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Thursday, 31 October, 2002, 16:18 GMT
Attacks on Afghan schools condemned
Afghan students at a girls school
The attackers razed several girls schools
The United Nations Children's Fund, Unicef, has condemned the burning of four girls' schools in a province in central Afghanistan.

"Unicef deplores all attacks on schools as being an attack on the very foundation of reconstruction and development in Afghanistan," said Edward Carwardine, a Unicef education officer.


We have the very clear feeling from both officials and ordinary people that this is unacceptable. They want their kids in school

Edward Carwardine
The fires, which took place in four different villages in Wardak province to the west of Kabul, damaged buildings and destroyed equipment but no-one was injured.

Mr Carwardine said the girls were left shocked and in tears at the scale of the destruction.

Habiba Sarabi, Afghan minister for women's affairs, has also strongly condemned the destruction.

"It's the work of groups against women's rights. Every child has a right to education in Afghanistan," she told the BBC.

Mrs Sarabi is expected to bring the matter up with Hamid Karzai, the transitional president of Afghanistan, next week.

Arson attacks

A rocket was first fired at the Fatima Tul Zokhura primary school, blowing a hole in the roof and sparking a small fire, Mr Carwardine said.

A second rocket struck a wall in the Deh Afghani primary school in Maidan Shahr, damaging a classroom.

In the nearby village of Charaka, floor matting and blackboards were taken from the Naswane Amar Baba school, situated in the village mosque, and set alight in the mosque grounds.

A fire was also started at a makeshift school in a restaurant in the small town of Jalrez, less than 10 kilometres (seven miles) from Maidan Shahr.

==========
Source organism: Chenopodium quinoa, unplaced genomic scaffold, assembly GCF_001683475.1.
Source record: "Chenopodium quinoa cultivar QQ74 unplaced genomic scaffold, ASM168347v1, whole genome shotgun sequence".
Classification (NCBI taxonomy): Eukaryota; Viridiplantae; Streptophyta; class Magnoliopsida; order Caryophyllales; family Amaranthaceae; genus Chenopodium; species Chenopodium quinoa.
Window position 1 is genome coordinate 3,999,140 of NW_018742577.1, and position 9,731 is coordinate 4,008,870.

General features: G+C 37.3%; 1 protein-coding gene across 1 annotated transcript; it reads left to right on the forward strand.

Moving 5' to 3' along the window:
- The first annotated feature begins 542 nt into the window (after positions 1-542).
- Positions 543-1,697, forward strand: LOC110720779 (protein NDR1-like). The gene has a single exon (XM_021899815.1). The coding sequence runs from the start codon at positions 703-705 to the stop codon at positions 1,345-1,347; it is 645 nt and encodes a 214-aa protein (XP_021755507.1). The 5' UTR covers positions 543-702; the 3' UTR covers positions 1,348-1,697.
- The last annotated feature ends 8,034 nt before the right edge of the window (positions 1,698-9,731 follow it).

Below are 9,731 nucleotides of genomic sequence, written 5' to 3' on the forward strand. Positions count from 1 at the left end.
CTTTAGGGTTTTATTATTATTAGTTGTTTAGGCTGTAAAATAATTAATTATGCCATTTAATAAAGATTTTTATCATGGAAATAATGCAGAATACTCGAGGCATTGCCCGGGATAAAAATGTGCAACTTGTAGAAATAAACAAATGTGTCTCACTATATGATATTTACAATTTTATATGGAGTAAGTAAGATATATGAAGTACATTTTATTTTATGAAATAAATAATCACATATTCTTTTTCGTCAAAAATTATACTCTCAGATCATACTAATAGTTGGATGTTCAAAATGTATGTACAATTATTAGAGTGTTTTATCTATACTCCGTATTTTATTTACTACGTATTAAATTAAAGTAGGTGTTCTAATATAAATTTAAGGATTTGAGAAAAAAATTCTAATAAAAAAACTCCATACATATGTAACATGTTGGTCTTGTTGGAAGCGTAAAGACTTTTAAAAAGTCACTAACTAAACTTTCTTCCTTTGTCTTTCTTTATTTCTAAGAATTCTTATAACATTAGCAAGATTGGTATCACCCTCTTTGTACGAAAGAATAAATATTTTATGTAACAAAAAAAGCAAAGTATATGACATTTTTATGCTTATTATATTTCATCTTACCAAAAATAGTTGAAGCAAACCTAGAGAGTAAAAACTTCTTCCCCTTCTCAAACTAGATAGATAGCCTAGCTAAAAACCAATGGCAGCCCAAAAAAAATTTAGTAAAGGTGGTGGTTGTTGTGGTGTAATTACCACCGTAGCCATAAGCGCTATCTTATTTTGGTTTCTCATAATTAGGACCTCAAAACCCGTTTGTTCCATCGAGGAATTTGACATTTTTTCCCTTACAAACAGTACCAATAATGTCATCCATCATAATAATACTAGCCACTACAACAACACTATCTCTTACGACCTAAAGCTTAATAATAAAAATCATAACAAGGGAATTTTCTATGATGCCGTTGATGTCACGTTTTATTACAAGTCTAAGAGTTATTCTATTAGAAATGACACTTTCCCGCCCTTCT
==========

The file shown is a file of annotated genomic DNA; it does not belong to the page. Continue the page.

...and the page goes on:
The restaurant building had been donated by its owner to house the first-ever girls school in the community.

There were no casualties as the attacks occurred at night when the schools were empty.

Defiant parents

Despite the attacks, Mr Carwardine said the majority of people in Afghanistan are keen for their children to be educated - boys and girls alike.

A female pupil removes her burqa as she arrives at school
Older girls are making up for lost time
"We have the very clear feeling from both officials and ordinary people that this is unacceptable. They want their kids in school," he said.

He said the fires will do nothing to crush the desire for education among ordinary people.

"With the exception of the Jalrez, where the owner has yet to decide if the school can continue, pupils have returned to the classrooms to take their end of year examinations," he said.

Previous attacks

Mr Carwardine said he did not know who was behind the arson attempts, or whether they were connected, but these attacks are just the latest in a series of unexplained assaults on Afghan schools.

Earlier this month, a small explosion at a school in the southern city of Kandahar injured a teacher.

In September, two school tents were burned down in the northern province of Sar-e-Pol.

The attacks are normally preceded by so-called night letters - pamphlets distributed overnight warning parents not to send their daughters to school.

The pamphlets also warn women not to appear in public without wearing a burqa, the all-enveloping covering associated in the West with the reign of the Taleban.

Under the Taleban regime girls were prohibited from attending school.


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03 Oct 02 | South Asia
23 Mar 02 | South Asia
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16 Mar 02 | Americas
06 Feb 02 | South Asia
06 Feb 02 | South Asia
07 Jul 02 | Country profiles
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